Native Plants / United States
United States Native Plants
A plant is considered native if it has occurred naturally in a particular region or ecosystem without human introduction. There are many benefits in growing native plants. First, these plants are better adapted to soils, moisture and weather than exotic plants that evolved in other parts of the world. They need less fertilizers, pesticides or use less water. Second, they are unlikely to escape and become invasive, destroying natural habitat. Third, they support wildlife, providing shelter and food for native birds and insects, while exotic plants do not.
Abies fraseri (Fraser Fir) is a medium-sized evergreen conifer of narrow, pyramidal habit with a spire-like crown and resinous stems densely clad with flattened, short, turpentine-scented needles, shiny dark green above with two silver bands beneath. The seed cones, up to 3 in. long (7 cm), are dark purple when young turning light brown with conspicuously protruding bracts. Held upright along the branches, they create a lovely contrast against the deep green foliage.
One of the tallest firs in the world, Abies grandis (Grand Fir) is a large evergreen conifer of narrow, conical habit becoming round-topped or straggly with age. Its spreading and drooping branches are densely clad with sharp-tipped needles, shiny dark green above with two silver bands beneath. The needles are arranged in 2 distinct, flattened rows. They exude an orange aroma when crushed.
Sweetly fragrant, Abronia fragrans (Fragrant Sand Verbena) is an upright or sprawling herbaceous perennial adorned with showy snowballs, 3 in. across (7 cm), packed with 25-70 funnel-shaped flowers. Blooming from spring through early fall, the vanilla scented flowers are usually white, but are sometimes green, lavender or pink.
A good choice for dune areas, Abronia latifolia (Yellow Sand Verbena) is a trailing perennial forming a succulent mat of fleshy, oval to rounded leaves. In late spring to late summer, showy snowballs packed with small, fragrant, bright golden flowers rise on sturdy stems in the leaf axils of the trailing stems. If given the proper conditions, it will flower most of the year.
Prized for its highly fragrant flowers, Acacia farnesiana (Sweet Acacia) is a semi-evergreen multi-trunked shrub or small tree with a naturally spreading, vaselike shape. Its zig-zag stems are fully armed with sharp thorns and clad with feathery, finely divided leaflets of a soft green color. Clouds of small, bright golden-yellow, puff-like flowers, 1/2 in. (1 cm), appear in clusters in late winter to early spring, then sporadically after each new flush of growth, providing a long-lasting floral display.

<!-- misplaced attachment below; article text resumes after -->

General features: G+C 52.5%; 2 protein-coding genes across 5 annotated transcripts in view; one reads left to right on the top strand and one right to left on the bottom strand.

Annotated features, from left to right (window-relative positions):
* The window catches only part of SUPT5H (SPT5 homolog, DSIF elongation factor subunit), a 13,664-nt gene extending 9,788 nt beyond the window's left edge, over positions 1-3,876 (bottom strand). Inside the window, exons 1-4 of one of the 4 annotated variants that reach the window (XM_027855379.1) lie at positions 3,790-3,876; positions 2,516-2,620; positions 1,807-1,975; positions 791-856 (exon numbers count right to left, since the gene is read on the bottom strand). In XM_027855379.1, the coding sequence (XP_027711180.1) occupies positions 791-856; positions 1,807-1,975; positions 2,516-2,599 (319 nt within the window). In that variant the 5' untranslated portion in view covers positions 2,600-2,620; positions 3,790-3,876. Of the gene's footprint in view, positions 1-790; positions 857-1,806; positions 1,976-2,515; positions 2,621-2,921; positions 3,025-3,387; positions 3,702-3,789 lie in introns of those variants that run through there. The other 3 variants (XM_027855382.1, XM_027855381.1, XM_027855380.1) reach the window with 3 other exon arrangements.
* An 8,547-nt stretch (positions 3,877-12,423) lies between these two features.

Acer circinatum (Vine Maple) is most commonly grown as a spreading bushy large shrub, but it will occasionally form a small to medium-sized tree. Low-branched, multi-stemmed in habit, it usually develops multi-trunks with bright, reddish-green bark. Beautifully colored in most seasons, its broad foliage canopy, elegantly displayed in tiered pattern, emerges bright green in spring and warms up to attractive shades of orange and red in the fall.
Hardy and fast-growing, Acer negundo (Box Elder) is a suckering, vigorous, deciduous tree of upright habit with an irregular rounded canopy of widely spreading branches. The opposite, pinnately compound, light green leaves are composed of 3-7 leaflets, 6-15 in. long (15-37 cm), which turn a dull yellow in the fall.
Noted for its lovely fall color, Acer rubrum (Red Maple) is a relatively fast-growing deciduous tree of pyramidal habit when young, becoming rounded to oval at maturity. In early spring, tiny red flowers, borne in erect clusters, appear before the leaves and are followed by red fruit. Emerging red tinged in spring, the leaves change to dark green with whitish undersides and often develop dazzling yellows and red in the fall. This Red Maple also provides some winter interest, with its attractive, smooth gray bark, often ridged and furrowed with age.
Noted for its spectacular fall color, Acer saccharum (Sugar Maple) is a large, deciduous tree with a straight trunk, wide-spreading branches and a dense, oval to rounded crown. Its foliage of five-lobed leaves, 3-6 in. (7-15 cm) ranges from medium to dark green in summer, and changes to a brilliant palette of yellows, oranges, and reds in the fall.
Striking all summer long, award-winning Actaea racemosa (Black Cohosh) is a beautiful perennial with deep green, finely divided foliage, enhanced by gracefully arching wands of fragrant white flowers in late summer and fall. The blooms are packed in fluffy spikes, up to 2 ft. long (60 cm), which rise well above the foliage, and mature into attractive seed pods.
Perfect for shade gardens, Actaea rubra (Red Baneberry) is herbaceous perennial forming bushy clumps of finely divided, bright green foliage, enhanced by clusters of small fluffy white flowers in late spring and early summer. Borne on conspicuous red stems which rise above the foliage, they give way to pea-sized glossy scarlet berries in summer.
Incredibly attractive, Adiantum aleuticum (Maidenhair Fern) is a deciduous or semi-evergreen, perennial fern with graceful, bright green fronds which open like the fingers of a hand atop upright, shiny, purple-black wiry stems. Each finger is further divided into a series of triangular segments (pinnules).